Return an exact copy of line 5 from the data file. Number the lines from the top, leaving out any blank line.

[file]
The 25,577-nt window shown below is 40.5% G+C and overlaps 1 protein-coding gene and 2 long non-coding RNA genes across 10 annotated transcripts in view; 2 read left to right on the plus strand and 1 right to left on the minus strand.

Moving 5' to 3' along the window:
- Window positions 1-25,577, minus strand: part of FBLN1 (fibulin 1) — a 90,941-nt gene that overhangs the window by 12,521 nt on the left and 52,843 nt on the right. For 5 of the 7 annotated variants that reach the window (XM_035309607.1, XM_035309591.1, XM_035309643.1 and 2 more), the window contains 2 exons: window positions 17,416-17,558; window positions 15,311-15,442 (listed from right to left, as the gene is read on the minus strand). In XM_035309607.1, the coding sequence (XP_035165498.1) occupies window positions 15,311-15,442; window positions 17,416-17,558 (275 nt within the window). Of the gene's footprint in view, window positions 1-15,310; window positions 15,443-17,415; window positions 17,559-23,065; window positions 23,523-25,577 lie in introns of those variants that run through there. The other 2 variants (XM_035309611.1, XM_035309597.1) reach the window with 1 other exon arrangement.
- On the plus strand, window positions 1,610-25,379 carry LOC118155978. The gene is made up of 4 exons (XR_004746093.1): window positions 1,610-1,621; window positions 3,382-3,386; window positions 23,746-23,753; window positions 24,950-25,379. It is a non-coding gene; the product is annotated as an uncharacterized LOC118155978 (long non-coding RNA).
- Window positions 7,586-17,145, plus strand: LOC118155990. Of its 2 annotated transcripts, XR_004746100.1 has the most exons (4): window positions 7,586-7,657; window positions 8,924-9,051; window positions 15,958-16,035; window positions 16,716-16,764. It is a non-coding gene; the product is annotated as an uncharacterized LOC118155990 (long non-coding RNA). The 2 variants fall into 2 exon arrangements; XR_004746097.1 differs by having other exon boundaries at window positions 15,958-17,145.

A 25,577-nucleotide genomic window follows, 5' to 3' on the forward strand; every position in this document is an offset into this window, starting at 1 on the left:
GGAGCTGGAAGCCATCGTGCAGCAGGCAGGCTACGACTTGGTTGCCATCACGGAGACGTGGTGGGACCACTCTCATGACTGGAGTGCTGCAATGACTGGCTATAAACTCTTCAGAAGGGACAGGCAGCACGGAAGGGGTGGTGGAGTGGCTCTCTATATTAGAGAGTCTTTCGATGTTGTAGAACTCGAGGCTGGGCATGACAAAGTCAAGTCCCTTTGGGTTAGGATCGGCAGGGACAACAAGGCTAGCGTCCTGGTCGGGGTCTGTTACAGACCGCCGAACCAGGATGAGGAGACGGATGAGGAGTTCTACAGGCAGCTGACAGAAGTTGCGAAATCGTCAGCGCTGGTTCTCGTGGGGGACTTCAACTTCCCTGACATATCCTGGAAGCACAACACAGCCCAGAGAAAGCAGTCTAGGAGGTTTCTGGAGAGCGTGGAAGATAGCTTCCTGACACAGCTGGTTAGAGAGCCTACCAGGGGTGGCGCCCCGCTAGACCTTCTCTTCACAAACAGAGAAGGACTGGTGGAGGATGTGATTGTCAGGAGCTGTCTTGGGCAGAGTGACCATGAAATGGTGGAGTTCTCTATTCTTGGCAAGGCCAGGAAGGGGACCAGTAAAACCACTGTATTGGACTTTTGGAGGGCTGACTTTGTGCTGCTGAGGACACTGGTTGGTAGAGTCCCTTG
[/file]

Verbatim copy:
- Window positions 7,586-17,145, plus strand: LOC118155990. Of its 2 annotated transcripts, XR_004746100.1 has the most exons (4): window positions 7,586-7,657; window positions 8,924-9,051; window positions 15,958-16,035; window positions 16,716-16,764. It is a non-coding gene; the product is annotated as an uncharacterized LOC118155990 (long non-coding RNA). The 2 variants fall into 2 exon arrangements; XR_004746097.1 differs by having other exon boundaries at window positions 15,958-17,145.